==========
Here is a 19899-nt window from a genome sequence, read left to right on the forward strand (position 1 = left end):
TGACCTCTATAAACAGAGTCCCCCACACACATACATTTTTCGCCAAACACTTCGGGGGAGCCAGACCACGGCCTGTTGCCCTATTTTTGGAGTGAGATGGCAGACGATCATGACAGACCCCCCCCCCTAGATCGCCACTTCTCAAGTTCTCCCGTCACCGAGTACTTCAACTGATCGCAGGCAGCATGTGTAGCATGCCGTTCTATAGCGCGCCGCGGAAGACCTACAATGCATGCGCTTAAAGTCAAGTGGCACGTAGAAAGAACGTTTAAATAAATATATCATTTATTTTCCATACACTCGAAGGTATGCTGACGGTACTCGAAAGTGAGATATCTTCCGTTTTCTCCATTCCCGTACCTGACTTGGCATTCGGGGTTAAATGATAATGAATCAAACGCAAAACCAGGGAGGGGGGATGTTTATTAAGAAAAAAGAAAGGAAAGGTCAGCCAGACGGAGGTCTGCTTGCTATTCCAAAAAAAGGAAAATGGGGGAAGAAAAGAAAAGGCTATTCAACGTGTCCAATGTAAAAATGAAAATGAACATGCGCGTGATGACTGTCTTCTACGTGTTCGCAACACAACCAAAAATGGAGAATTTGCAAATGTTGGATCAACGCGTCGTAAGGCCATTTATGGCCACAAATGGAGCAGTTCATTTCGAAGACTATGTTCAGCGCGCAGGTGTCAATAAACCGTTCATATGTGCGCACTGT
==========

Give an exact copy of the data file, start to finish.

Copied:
Here is a 19899-nt window from a genome sequence, read left to right on the forward strand (position 1 = left end):
TGACCTCTATAAACAGAGTCCCCCACACACATACATTTTTCGCCAAACACTTCGGGGGAGCCAGACCACGGCCTGTTGCCCTATTTTTGGAGTGAGATGGCAGACGATCATGACAGACCCCCCCCCCTAGATCGCCACTTCTCAAGTTCTCCCGTCACCGAGTACTTCAACTGATCGCAGGCAGCATGTGTAGCATGCCGTTCTATAGCGCGCCGCGGAAGACCTACAATGCATGCGCTTAAAGTCAAGTGGCACGTAGAAAGAACGTTTAAATAAATATATCATTTATTTTCCATACACTCGAAGGTATGCTGACGGTACTCGAAAGTGAGATATCTTCCGTTTTCTCCATTCCCGTACCTGACTTGGCATTCGGGGTTAAATGATAATGAATCAAACGCAAAACCAGGGAGGGGGGATGTTTATTAAGAAAAAAGAAAGGAAAGGTCAGCCAGACGGAGGTCTGCTTGCTATTCCAAAAAAAGGAAAATGGGGGAAGAAAAGAAAAGGCTATTCAACGTGTCCAATGTAAAAATGAAAATGAACATGCGCGTGATGACTGTCTTCTACGTGTTCGCAACACAACCAAAAATGGAGAATTTGCAAATGTTGGATCAACGCGTCGTAAGGCCATTTATGGCCACAAATGGAGCAGTTCATTTCGAAGACTATGTTCAGCGCGCAGGTGTCAATAAACCGTTCATATGTGCGCACTGT